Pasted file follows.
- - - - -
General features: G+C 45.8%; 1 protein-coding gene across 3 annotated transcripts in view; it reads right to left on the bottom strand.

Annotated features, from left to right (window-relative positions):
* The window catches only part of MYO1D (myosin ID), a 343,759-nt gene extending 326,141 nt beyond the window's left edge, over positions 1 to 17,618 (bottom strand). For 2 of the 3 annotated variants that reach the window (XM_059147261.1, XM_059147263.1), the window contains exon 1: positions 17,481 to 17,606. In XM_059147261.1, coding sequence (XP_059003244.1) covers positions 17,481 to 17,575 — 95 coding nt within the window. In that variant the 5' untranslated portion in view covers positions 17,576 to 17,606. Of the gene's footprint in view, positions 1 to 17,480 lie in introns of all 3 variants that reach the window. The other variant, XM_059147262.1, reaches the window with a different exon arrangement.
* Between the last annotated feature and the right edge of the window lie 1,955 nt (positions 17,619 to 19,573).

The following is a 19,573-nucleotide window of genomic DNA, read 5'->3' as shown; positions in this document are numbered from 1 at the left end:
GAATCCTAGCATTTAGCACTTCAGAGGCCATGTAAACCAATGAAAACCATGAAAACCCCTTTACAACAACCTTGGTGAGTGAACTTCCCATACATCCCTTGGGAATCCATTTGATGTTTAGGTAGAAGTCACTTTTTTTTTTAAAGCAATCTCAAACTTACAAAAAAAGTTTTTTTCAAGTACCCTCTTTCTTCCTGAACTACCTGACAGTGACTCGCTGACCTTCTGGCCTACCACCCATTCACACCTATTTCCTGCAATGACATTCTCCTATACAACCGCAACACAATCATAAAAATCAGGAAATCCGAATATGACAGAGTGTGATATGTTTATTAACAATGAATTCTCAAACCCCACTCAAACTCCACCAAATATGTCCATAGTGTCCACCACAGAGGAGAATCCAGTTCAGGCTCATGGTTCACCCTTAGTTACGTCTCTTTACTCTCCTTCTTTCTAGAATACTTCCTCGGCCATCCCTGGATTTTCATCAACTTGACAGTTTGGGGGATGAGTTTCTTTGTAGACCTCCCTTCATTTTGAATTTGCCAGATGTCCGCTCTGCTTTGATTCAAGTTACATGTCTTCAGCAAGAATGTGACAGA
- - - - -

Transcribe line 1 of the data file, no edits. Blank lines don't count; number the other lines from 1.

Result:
General features: G+C 45.8%; 1 protein-coding gene across 3 annotated transcripts in view; it reads right to left on the bottom strand.